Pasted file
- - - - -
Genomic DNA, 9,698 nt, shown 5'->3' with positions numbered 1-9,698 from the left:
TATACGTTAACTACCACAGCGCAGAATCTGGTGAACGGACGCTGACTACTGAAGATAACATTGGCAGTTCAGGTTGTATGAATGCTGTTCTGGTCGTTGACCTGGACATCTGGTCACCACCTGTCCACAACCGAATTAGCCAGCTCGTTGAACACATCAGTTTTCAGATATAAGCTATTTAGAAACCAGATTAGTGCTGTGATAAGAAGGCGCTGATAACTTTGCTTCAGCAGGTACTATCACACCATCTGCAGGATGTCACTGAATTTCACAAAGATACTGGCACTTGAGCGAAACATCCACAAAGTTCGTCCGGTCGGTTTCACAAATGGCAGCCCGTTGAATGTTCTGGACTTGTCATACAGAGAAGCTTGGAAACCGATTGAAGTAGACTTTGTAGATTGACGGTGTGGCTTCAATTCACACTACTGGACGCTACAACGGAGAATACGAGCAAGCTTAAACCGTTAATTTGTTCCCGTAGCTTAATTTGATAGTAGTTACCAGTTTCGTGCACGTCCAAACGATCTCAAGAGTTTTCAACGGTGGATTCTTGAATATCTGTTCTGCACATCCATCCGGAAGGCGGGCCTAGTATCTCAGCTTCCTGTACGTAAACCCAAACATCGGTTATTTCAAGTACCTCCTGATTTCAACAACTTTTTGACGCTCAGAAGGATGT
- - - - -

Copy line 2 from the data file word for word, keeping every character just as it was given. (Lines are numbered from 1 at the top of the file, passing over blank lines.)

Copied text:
TATACGTTAACTACCACAGCGCAGAATCTGGTGAACGGACGCTGACTACTGAAGATAACATTGGCAGTTCAGGTTGTATGAATGCTGTTCTGGTCGTTGACCTGGACATCTGGTCACCACCTGTCCACAACCGAATTAGCCAGCTCGTTGAACACATCAGTTTTCAGATATAAGCTATTTAGAAACCAGATTAGTGCTGTGATAAGAAGGCGCTGATAACTTTGCTTCAGCAGGTACTATCACACCATCTGCAGGATGTCACTGAATTTCACAAAGATACTGGCACTTGAGCGAAACATCCACAAAGTTCGTCCGGTCGGTTTCACAAATGGCAGCCCGTTGAATGTTCTGGACTTGTCATACAGAGAAGCTTGGAAACCGATTGAAGTAGACTTTGTAGATTGACGGTGTGGCTTCAATTCACACTACTGGACGCTACAACGGAGAATACGAGCAAGCTTAAACCGTTAATTTGTTCCCGTAGCTTAATTTGATAGTAGTTACCAGTTTCGTGCACGTCCAAACGATCTCAAGAGTTTTCAACGGTGGATTCTTGAATATCTGTTCTGCACATCCATCCGGAAGGCGGGCCTAGTATCTCAGCTTCCTGTACGTAAACCCAAACATCGGTTATTTCAAGTACCTCCTGATTTCAACAACTTTTTGACGCTCAGAAGGATGT